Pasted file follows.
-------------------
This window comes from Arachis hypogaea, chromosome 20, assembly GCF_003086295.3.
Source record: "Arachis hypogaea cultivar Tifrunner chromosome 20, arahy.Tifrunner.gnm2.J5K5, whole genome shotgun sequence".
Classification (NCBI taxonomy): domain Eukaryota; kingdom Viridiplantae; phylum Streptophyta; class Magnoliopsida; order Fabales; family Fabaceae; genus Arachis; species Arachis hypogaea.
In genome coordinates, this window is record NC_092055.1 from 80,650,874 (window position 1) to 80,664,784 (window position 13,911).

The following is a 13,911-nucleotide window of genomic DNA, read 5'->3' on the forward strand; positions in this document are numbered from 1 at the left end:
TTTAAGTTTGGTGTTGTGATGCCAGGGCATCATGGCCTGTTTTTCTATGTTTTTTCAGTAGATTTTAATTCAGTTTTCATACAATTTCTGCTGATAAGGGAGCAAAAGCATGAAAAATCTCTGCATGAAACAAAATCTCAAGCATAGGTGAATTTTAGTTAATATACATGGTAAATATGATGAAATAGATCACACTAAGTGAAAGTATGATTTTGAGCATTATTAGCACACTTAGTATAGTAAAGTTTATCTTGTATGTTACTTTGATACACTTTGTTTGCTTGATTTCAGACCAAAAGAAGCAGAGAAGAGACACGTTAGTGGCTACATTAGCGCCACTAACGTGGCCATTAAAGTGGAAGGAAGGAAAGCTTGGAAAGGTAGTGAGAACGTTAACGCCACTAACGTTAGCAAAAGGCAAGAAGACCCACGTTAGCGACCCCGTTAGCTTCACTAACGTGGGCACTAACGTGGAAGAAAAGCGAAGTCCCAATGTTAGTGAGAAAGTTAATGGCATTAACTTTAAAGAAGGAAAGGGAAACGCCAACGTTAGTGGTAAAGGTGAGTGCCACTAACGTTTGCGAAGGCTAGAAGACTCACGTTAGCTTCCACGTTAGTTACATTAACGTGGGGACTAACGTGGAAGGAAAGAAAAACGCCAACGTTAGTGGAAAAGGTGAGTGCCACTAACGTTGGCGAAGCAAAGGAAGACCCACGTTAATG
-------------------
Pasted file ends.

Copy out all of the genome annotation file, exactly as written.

This window comes from Arachis hypogaea, chromosome 20, assembly GCF_003086295.3.
Source record: "Arachis hypogaea cultivar Tifrunner chromosome 20, arahy.Tifrunner.gnm2.J5K5, whole genome shotgun sequence".
Classification (NCBI taxonomy): domain Eukaryota; kingdom Viridiplantae; phylum Streptophyta; class Magnoliopsida; order Fabales; family Fabaceae; genus Arachis; species Arachis hypogaea.
In genome coordinates, this window is record NC_092055.1 from 80,650,874 (window position 1) to 80,664,784 (window position 13,911).

The following is a 13,911-nucleotide window of genomic DNA, read 5'->3' on the forward strand; positions in this document are numbered from 1 at the left end:
TTTAAGTTTGGTGTTGTGATGCCAGGGCATCATGGCCTGTTTTTCTATGTTTTTTCAGTAGATTTTAATTCAGTTTTCATACAATTTCTGCTGATAAGGGAGCAAAAGCATGAAAAATCTCTGCATGAAACAAAATCTCAAGCATAGGTGAATTTTAGTTAATATACATGGTAAATATGATGAAATAGATCACACTAAGTGAAAGTATGATTTTGAGCATTATTAGCACACTTAGTATAGTAAAGTTTATCTTGTATGTTACTTTGATACACTTTGTTTGCTTGATTTCAGACCAAAAGAAGCAGAGAAGAGACACGTTAGTGGCTACATTAGCGCCACTAACGTGGCCATTAAAGTGGAAGGAAGGAAAGCTTGGAAAGGTAGTGAGAACGTTAACGCCACTAACGTTAGCAAAAGGCAAGAAGACCCACGTTAGCGACCCCGTTAGCTTCACTAACGTGGGCACTAACGTGGAAGAAAAGCGAAGTCCCAATGTTAGTGAGAAAGTTAATGGCATTAACTTTAAAGAAGGAAAGGGAAACGCCAACGTTAGTGGTAAAGGTGAGTGCCACTAACGTTTGCGAAGGCTAGAAGACTCACGTTAGCTTCCACGTTAGTTACATTAACGTGGGGACTAACGTGGAAGGAAAGAAAAACGCCAACGTTAGTGGAAAAGGTGAGTGCCACTAACGTTGGCGAAGCAAAGGAAGACCCACGTTAATG